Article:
The first Thain of the Shire was [[Bucca]] of the [[Marish]], who founded the Oldbuck family.  However, later on the Oldbuck family crossed the Brandywine River to create the separate land of [[Buckland]] and the family name changed to the familiar "Brandybuck".  Their patriarch then became Master of Buckland.  With the departure of the [[Oldbucks]]/Brandybucks, a new family was selected to have its chieftains be Thain, the [[Took family]] (Indeed, [[Peregrin Took|Pippin Took]] was son of the Thain and would later become Thain himself).  The Thain was in charge of [[Shire-moot]] and Muster and the [[Hobbitry-in-arms]], but as the Hobbits of the Shire led entirely peaceful, uneventful lives the office of Thain was seen as something more of a formality.
==Some well-known Hobbits==
[[File:Lorraine Brevig - Frodo and Sam in Ithilien.jpg|thumb|Frodo and Sam]]
* [[Bilbo Baggins]]
* [[Frodo Baggins]]
* [[Samwise Gamgee|Samwise "Sam" Gamgee]]
* [[Meriadoc Brandybuck|Meriadoc "Merry" Brandybuck]]
* [[Peregrin Took|Peregrin "Pippin" Took]]
* [[Fredegar Bolger|Fredegar "Fatty" Bolger]]
* [[Otho Sackville-Baggins|Otho]] and [[Lotho Sackville-Baggins]]
* [[Lobelia Sackville-Baggins]]
* [[Gerontius Took|Old Took]]
* [[Bandobras Took|Bullroarer Took]]
* [[Sméagol]] (who became the creature [[Gollum]])
* [[Déagol]]
Though in ''[[The Hobbit]]'' it is mentioned that [[Gandalf]] "was responsible for so many quiet lads and lasses going off into the Blue for mad adventures," no female Hobbits are depicted in [[J.R.R. Tolkien|Tolkien]]'s stories doing so; however Hobbit women do appear in his works, such as the formidable [[Lobelia Sackville-Baggins]] and Sam's wife [[Rose Cotton|Rose Cotton]].
== Etymology ==
:''This section explains the fictional etymology of the word in the linguistic context of Middle-earth; for the actual origin of the word see the section [[#Inspiration]] below''.
''Hobbit'' was derived from [[Old English]] ''[[holbytla]]'', "hole-dweller" which represents the [[Rohirric]] language.<ref>{{HM|RW}}, p. 144</ref> In a letter, Tolkien commented on the pronounciation of the word ''hobbit'': "I am sure many hobbits drop their ''h''s like most rural folk in England".<ref>[[J.R.R. Tolkien]], "[[Letter to Alina Dadlez (19 September 1962)]]" (letter); quoted in {{CG|RG}}, p. 1036</ref>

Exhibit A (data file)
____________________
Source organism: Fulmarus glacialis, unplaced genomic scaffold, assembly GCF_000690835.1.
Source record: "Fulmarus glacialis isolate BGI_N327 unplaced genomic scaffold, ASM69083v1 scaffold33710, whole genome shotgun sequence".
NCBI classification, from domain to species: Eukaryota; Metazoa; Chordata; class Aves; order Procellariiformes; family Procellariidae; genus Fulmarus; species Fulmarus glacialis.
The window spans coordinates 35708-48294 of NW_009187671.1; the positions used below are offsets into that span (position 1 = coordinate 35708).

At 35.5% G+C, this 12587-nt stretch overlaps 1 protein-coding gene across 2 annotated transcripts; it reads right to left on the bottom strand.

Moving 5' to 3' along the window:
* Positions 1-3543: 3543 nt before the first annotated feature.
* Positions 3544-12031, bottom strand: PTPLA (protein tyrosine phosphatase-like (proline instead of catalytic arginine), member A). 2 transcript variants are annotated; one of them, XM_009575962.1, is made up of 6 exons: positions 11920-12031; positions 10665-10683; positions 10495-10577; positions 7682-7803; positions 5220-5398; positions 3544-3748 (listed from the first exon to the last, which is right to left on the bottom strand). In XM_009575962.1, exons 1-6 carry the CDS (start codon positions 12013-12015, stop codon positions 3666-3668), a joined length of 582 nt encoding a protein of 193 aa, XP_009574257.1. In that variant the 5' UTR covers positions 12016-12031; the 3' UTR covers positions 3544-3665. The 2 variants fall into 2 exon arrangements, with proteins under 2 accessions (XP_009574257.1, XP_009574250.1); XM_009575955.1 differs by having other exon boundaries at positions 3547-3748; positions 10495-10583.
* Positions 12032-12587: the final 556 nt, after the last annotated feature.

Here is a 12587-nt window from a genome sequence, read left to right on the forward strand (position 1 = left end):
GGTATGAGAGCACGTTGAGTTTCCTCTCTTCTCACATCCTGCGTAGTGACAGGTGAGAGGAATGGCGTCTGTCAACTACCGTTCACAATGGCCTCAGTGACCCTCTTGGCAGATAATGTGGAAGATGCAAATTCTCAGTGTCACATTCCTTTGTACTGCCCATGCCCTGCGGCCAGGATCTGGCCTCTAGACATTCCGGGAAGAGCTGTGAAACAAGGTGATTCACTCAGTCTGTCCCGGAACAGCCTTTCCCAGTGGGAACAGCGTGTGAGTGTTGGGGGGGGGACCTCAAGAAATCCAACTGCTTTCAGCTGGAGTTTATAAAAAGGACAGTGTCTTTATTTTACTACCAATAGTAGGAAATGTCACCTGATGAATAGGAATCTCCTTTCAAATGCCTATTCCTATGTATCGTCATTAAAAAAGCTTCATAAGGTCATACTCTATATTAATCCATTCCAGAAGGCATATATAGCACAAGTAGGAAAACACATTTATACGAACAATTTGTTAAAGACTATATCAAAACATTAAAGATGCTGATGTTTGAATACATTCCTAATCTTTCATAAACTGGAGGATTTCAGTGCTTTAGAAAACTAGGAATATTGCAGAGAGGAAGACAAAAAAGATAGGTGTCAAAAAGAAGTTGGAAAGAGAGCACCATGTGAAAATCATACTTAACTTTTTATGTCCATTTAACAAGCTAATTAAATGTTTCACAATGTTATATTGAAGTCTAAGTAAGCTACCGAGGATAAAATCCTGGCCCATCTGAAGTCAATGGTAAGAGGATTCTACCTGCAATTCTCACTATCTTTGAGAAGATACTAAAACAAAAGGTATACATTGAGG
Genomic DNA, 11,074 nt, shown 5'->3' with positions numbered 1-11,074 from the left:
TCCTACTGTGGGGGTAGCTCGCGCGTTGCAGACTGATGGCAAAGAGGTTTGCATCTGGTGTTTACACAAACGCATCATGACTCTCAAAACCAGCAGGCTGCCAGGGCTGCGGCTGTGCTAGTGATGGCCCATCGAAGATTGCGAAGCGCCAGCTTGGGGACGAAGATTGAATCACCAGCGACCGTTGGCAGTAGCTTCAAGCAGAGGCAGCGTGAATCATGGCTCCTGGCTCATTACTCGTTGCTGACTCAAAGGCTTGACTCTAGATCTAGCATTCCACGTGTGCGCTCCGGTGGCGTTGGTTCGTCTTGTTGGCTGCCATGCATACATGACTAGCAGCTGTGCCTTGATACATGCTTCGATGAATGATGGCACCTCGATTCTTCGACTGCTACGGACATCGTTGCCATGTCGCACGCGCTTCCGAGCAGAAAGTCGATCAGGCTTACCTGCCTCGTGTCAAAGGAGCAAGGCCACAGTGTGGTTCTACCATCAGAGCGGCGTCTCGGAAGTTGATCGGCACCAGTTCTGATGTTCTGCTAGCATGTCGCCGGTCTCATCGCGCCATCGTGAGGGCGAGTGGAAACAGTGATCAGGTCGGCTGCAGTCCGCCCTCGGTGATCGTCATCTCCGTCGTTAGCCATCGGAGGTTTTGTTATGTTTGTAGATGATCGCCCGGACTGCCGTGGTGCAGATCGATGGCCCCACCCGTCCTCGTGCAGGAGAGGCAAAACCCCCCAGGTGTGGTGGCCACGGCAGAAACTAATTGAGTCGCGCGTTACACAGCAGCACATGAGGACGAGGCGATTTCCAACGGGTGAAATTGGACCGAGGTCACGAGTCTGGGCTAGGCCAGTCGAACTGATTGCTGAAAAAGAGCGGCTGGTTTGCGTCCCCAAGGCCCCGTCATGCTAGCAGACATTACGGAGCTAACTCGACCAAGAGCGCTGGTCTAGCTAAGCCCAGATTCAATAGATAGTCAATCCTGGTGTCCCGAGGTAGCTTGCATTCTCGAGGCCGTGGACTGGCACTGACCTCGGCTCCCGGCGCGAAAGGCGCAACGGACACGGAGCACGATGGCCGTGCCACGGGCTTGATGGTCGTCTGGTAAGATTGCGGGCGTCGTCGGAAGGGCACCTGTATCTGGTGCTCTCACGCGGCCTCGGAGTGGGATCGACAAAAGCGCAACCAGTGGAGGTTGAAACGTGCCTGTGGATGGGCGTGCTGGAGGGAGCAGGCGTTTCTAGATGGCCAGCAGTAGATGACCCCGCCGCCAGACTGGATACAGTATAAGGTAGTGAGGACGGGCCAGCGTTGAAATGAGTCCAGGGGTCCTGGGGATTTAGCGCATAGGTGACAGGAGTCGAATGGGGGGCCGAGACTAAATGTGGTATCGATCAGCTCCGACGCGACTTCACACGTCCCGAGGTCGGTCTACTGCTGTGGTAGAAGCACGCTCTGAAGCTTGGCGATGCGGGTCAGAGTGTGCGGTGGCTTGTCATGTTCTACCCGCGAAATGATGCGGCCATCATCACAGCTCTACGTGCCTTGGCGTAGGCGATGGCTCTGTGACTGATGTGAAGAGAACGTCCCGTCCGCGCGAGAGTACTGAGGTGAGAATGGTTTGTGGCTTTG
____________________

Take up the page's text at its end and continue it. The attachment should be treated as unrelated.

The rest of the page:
The relationship hobbit/holbytla parallels the original [[Westron]] ''[[Kuduk]]'' (Hobbit), derived from the actual Rohirric ''[[kûd-dûkan]]'' (holbytla, hole dweller). This name obviously derives from the times when the hobbits lived at the [[Vales of Anduin]] with the [[Northmen]].<ref name="Road">{{TT|III8}}</ref><ref name="Translation">{{App|F2}}</ref>
Hobbits were also called ''[[Halflings]]'' by the [[Dúnedain]], first when they still measured 2 [[ranga]]r tall; twice as high as a hobbit who would reach only 1 ranga. The word retained even when the later generations of Dúnedain became shorter. However, the term is slightly offensive to Hobbits, as to themselves they are not 'half' of anything, and certainly do not use the term to refer to themselves.{{fact}}
''Halfling'' represents a translation of [[Westron]] ''[[banakil]]''. In [[Quenya]] the word is ''[[perian|Perian(d-)]]'' pl. ''Periandi''<ref>{{webcite|articleurl=|articlename=Most expensive Tolkien bok in the world|website=[]}}, dedication to [[Elaine Griffiths]]</ref> and in [[Sindarin]] ''[[Perian]]'' pl. ''Periannath''.<ref>{{RK|Cormallen}}</ref>
*''See also: [[Wikipedia:Hobbit (word)]]''
{{quote|I am in fact a Hobbit (in all but size). I like gardens, trees and unmechanized farmlands; I smoke a pipe, and like good plain food [...]; I like, and even dare to wear in these dull days, ornamental waistcoats. I am fond of mushrooms (out of a field); have a very simple sense of humour [...]; I go to bed late and get up late [...]. I do not travel much.|[[J.R.R. Tolkien]]|[[Letter 213]]}}